Richmond Aqueduct

Richmond Aqueduct
Second Largest Aqueduct Built on the Enlarged Erie Canal (1856-1917)

Sunday, March 27, 2011


It's been a long winter here in Central New York. I think we all are more than ready to welcome Spring and appreciate the warmer weather. Sadly, one of the first signs of Spring is the garbage and debris we see along the highways, parks and trails as the melted snow reveals what has collected over the winter. One way to celebrate Spring and honor Mother Earth is by volunteering to help clean our parks and trails through a multi-community event sponsored in connection with the New York State Canal Corporation, Parks & Trails New York, and the New York State Environmental Facilities Corporation.

The Town of Montezuma is planning its second year of participation in the New York State Canal Clean Sweep program to organize clean-up activities on canal historic sites within the Heritage Park area.  The clean up day will be held on Saturday, April 16, 2011. Plans are to meet at the at 9:00 AM at the parking area on Erie Street, off Route 90 near the fire house.  Volunteers are encouraged to bring their own gloves and supplies, and to wear comfortable clothing and shoes.
Robin Dropkin, executive director of Parks and Trails New York, said, “The growth of the Canal Clean Sweep in recent years clearly shows that local pride in the Canal and the Canalway Trail is high and the spirit of volunteerism is flourishing across the state. Especially in such challenging economic times, the canal system and Canalway Trail, which are growing in prominence as a world-class tourism destination, become even more important as close-to-home recreational resources for local residents and all New Yorkers. We are pleased to again join community groups and citizens in cleaning up the canal corridor in advance of the summer season.”

Site near the towpath and main trail leading to Heritage Park.
This event also coincides with the celebration of Earth Day on April 22,  which began in 1970 launching the modern environmental movement. The Earth Day Network encourages Earth Day activities each year, making it the largest civic observance in the world. In recognition of the power of millions of individual actions, Earth Day 2011 has initiated a campaign to inspire and reward commitments both small and large to better sustain and support our environment. The goal is to register one billion actions in advance of the Earth Summit in Rio in 2012.  A Billion Acts of Green® website quantifies acts of green through an easy-to-use online registration tool at:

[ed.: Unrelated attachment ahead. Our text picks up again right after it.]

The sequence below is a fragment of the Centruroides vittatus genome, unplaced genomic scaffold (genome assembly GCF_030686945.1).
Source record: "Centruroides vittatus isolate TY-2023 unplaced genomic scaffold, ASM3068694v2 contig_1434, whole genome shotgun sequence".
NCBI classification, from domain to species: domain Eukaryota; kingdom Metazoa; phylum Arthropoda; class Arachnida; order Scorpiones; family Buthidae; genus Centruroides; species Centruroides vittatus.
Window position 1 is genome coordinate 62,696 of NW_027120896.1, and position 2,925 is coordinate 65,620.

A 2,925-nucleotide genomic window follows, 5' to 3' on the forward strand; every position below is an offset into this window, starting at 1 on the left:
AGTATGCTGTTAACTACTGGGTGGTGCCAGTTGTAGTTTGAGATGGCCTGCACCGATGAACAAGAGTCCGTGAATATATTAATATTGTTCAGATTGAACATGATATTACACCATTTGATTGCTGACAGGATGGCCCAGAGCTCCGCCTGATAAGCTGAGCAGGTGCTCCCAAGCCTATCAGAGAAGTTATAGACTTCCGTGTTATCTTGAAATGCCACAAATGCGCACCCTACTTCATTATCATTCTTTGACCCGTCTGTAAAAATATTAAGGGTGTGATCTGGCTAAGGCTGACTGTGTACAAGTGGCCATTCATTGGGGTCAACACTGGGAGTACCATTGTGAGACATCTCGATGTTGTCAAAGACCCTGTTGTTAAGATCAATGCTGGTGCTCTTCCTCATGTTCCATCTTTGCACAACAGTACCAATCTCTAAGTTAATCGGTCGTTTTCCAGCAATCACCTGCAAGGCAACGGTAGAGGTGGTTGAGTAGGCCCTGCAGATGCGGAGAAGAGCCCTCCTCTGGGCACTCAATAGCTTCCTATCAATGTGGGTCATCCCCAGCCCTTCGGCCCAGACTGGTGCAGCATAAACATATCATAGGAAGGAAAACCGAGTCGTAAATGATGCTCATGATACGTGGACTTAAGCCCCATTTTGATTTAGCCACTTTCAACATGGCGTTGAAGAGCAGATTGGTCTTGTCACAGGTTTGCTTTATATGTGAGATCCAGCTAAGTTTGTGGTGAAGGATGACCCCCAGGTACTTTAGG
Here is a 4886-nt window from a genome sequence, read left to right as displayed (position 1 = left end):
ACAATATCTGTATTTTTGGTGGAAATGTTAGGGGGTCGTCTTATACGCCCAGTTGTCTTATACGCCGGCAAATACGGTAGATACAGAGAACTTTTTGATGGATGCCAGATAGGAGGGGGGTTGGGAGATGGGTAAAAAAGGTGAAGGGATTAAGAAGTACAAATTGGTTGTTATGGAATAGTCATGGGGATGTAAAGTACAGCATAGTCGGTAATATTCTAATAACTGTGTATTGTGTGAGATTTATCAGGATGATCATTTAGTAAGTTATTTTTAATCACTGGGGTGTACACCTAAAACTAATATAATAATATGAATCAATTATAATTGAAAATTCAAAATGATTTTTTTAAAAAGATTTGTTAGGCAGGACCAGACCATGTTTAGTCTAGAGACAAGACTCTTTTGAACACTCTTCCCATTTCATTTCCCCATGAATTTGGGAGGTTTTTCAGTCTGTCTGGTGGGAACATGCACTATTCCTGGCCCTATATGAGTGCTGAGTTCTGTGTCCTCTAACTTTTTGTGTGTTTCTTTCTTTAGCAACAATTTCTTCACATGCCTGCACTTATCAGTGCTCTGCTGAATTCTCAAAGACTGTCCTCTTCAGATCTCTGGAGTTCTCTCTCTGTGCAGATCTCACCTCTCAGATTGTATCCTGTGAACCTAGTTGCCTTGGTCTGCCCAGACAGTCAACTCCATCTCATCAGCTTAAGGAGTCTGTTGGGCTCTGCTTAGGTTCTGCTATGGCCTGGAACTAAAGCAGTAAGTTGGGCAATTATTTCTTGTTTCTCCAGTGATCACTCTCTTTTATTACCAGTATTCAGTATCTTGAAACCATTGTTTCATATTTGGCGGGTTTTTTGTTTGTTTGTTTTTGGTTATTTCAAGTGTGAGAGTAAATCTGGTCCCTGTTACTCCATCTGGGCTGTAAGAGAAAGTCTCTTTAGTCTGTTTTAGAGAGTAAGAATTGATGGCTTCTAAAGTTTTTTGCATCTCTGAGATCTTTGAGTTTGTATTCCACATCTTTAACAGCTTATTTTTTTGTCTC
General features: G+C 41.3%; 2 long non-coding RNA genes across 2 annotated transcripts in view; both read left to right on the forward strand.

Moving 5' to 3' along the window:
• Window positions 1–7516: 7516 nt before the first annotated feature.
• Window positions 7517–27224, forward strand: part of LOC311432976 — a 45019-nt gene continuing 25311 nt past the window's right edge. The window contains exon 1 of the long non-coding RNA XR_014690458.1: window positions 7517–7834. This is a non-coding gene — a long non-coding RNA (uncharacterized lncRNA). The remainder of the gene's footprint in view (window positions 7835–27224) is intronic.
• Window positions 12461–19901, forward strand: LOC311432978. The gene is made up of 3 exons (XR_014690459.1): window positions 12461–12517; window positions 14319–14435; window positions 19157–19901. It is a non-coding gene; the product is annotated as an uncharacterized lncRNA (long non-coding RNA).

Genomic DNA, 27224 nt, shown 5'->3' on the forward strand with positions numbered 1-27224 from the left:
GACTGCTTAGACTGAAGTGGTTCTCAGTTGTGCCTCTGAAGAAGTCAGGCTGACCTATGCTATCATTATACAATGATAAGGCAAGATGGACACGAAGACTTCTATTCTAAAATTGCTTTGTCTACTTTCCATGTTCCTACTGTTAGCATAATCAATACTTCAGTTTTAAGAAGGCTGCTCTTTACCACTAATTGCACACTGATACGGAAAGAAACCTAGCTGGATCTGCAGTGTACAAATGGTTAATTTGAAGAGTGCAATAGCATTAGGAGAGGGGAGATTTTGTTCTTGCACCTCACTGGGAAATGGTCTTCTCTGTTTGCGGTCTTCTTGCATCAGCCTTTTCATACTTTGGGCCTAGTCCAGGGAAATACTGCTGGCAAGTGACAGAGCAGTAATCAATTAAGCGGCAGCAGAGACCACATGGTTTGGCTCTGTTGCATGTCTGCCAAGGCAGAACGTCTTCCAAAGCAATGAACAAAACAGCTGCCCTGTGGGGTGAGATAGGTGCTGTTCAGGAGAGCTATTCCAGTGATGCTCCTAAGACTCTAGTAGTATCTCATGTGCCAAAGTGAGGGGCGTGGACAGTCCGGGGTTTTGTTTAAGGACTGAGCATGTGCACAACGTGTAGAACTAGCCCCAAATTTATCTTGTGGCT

Unfortunately, we can't always stop this kind of illegal dumping, but we can help by being the change we want to see in others. Through our efforts in participating we can take pride knowing we are doing are part with cleanup and beautification activities on April 16th that will help the environment and protect the beauty of our historic canal and natural resources for years to come. Come enjoy the great outdoors and join the Clean Up!

Monday, March 21, 2011

Heritage Park Design Committee Meeting

There will be a meeting of the Heritage Design Committee on Thursday, March 24, 2011 at 7:00 PM. The meeting will be that the Montezuma Town Hall. Nancy Sumner of Bush Bow Consulting will moderate a discussion on plans for park development.  Anyone interested in attending the meeting is welcome. 

Saturday, March 19, 2011

Engaging With the Power of Place

For centuries, visitors have traveled to historical places to understand the impact of past generations. In the past decade, the cultural heritage tourism movement in the US has been gaining recognition and momentum with an impact on the economy and quality experiences for tourists. This week I had the pleasure of attending a symposium produced by the New York State Cultural Heritage Tourism Network and the Upstate Institute at Colgate University entitled "Bridges to the Future, Empowerment through Collaboration."

Cheryl Hargrove, keynote speaker, termed cultural heritage tourism "as a mosaic of places, traditions, art forms, celebrations and experiences that define this nation and its people reflecting the diversity and character of the U.S." She spoke about sustaining cultural heritage tourism through increased local benefit and value to its residents, long-term impact, opportunities for collaboration, and expanding partnerships that demand authentic experiences for visitors. Historic, cultural and natural attractions are experienced through the places and activities that authentically represent the stories and people of the past and present.

There were five guiding principles that were stressed throughout this program: 1) collaboration; 2) preserving and protecting resources; 3) making sites and programs come alive; 4) find the fit between community and tourism; and 5) focusing on authenticity and quality.

The program was a wonderful opportunity to network with other cultural heritage museums and sites from New York State, share experiences, identify future needs for networking, and learn about the resources available to help communities wanting to showcase their unique "Place." Spike Herzig lead the wrap up session that identified advocacy by participants as important future topic for discussion to ensure this part of the growing tourism industry is understood, recognized and supported.

The "new" cultural heritage traveler is preferring leisure travel that is educational, they want to engage with locals and will travel farther to get that experience.  Once again, I'm reminded that it's through the Power of Place and the people telling their unique and authentic stories, that is of most interest to visitors to our area.

Visit the New York Heritage Culture Tourism website at: